Bizarrely, I’m writing this on the day after the House of Commons has had its most sensible and coherent debate on Brexit yet.

While yesterday’s indicative votes did not come up with any options that commanded majority support, it was positive to hear many MPs focus for the first time and the realities of Brexit and the complexities and limitations of various ways forward on offer.

What a pity that Westminster go the route of indicative votes some months back when it was suggested by the likes of John Major and Bertie Ahern.

Setting out the options and discussing them one-by-one has enable some MPs to focus their minds on what is achievable, rather than just on what they want to see happen.

As Margaret Beckett said as she opened her contribution to the debate yesterday:

“Negotiations succeed when no one gets everything they want but everyone gets something they want”.

Beckett, a former Labour party Deputy Leader made what was probably the most insightful speech of the day. She picked up on what now appears to be shifting public mood on Brexit, saying:

“Consider the possible consequences for trust in politics or for social peace if this House forces an outcome on the people of this country that they no longer desire—that really would be the undemocratic, establishment stitch-up of all time.”

I say “appears to be a shifting” view as the polling data is not showing dramatic changes, though the doyen of British pollsters Prof John Curtice says the result of the latest British Social Attitudes Survey, corroborated by various polls:

“ enough to raise doubts about whether, two and half years after the original ballot, leaving the EU necessarily continues to represent the view of a majority of the British public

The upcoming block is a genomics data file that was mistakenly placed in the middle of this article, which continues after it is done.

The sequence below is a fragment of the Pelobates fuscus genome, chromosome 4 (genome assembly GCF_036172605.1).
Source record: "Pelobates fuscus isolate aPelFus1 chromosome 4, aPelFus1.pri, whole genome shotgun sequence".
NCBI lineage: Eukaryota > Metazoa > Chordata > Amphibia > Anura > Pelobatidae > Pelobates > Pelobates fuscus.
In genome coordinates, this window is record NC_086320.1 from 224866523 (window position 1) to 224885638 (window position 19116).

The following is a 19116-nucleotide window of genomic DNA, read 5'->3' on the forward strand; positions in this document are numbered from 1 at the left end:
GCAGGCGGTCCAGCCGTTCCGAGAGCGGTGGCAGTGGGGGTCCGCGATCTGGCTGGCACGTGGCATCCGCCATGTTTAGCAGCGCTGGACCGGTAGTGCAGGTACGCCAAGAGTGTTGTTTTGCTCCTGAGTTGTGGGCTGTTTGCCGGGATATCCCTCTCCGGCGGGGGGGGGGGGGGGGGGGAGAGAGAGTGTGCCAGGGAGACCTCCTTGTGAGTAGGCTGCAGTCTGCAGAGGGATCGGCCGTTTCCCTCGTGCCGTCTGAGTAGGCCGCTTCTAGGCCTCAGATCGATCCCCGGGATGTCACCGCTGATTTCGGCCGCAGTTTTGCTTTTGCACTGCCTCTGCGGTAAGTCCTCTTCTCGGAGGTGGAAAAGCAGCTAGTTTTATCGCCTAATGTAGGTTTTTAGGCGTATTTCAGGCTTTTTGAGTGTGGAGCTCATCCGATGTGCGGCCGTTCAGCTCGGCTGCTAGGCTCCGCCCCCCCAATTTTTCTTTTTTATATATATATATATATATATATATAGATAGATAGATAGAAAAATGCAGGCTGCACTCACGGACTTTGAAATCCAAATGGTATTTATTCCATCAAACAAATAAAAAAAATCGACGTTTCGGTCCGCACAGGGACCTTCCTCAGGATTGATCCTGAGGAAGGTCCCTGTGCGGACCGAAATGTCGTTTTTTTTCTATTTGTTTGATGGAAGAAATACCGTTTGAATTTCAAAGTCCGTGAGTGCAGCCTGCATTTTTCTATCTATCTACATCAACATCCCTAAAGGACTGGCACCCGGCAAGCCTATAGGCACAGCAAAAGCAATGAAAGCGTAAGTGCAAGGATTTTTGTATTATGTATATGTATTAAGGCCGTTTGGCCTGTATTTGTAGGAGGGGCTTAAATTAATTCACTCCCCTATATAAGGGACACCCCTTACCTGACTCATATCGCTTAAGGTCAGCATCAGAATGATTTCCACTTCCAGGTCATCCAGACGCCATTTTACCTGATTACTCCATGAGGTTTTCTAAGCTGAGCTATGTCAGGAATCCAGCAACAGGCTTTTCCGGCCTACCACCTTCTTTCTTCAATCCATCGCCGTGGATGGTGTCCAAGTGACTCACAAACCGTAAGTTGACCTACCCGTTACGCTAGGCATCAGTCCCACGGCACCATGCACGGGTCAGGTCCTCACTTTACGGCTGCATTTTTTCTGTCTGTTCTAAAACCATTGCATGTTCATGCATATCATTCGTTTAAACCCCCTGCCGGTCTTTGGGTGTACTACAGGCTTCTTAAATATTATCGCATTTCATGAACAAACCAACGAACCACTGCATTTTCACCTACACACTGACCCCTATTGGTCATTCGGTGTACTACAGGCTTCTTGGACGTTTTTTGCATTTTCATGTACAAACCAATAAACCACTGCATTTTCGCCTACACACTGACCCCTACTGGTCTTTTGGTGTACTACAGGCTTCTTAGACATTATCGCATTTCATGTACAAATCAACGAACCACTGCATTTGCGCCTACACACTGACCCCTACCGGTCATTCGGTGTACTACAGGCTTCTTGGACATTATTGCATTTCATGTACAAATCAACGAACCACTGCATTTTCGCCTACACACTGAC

Whether Theresa May’s spectacular mishandling of the whole article 50 process is driving this shift, is debateable, there is no doubt that her chronically poor messaging and insistence on over promising and under-delivering made the selling of her deal unnecessarily fraught.

And recall that this was the easier part of the two stage Brexit process. May’s Withdrawal Agreement is the basic divorce stage. It addresses the arrangements for simply leaving, the more complex part which is about the future arrangements with the EU has yet to come.

And, I have discussed all of this without once mentioning the DUP… so, hands up who thinks that this British Government or House of Commons is capable of handling the next phase?

No, me neither.

Derek Mooney is a communications and public affairs consultant. He previously served as a Ministerial Adviser to the Fianna Fáil-led government 2004 – 2010.  Follow Derek on Twitter: @dsmooney

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11 thoughts on “Derek Mooney: It Even Makes The Dáil Look Good

  1. Ben Redmond

    Westminster’s difficulty is the Dail’s schadenfreude. Dail backbenchers are myopic and parochial.

  2. eoin

    “at least it’s not as bad as the House of Commons”

    Isn’t Leo 100% reliant on the support of a recently convicted criminal with a highly dubious past? I know the DUP are bad, but have some perspective there Derek.

    1. henry

      In all honesty were we actually going to expect the Brits to knuckle under and take a deal the EU rams down their throat
      They are leaving the EU not joining

      Its our situation we must worry ourselves over and what aid do we get as the only country in Europe which could face ruin from this
      80000 jobs in an economy that employs not even 2 million people
      That is a massive cross to bear

    2. Formerly Known As

      The Aussie media has a similar view of the British parliament, currently.

  3. Barry the Hatchet

    “Whatever their faults, successful and attentive TDs in our system are connected to the concerns of the public and do not need polls, surveys or petitions to know what the public is thinking.”

    Why do they commission polls and surveys then?

    1. Gabby

      The main parties commission private opinion surveys so they can press the right buttons with the electorate. If enough private citizens want to confuse the opinion survey business they can collude to give misleading and contradictory answers when opinion survey staff knock on their doors.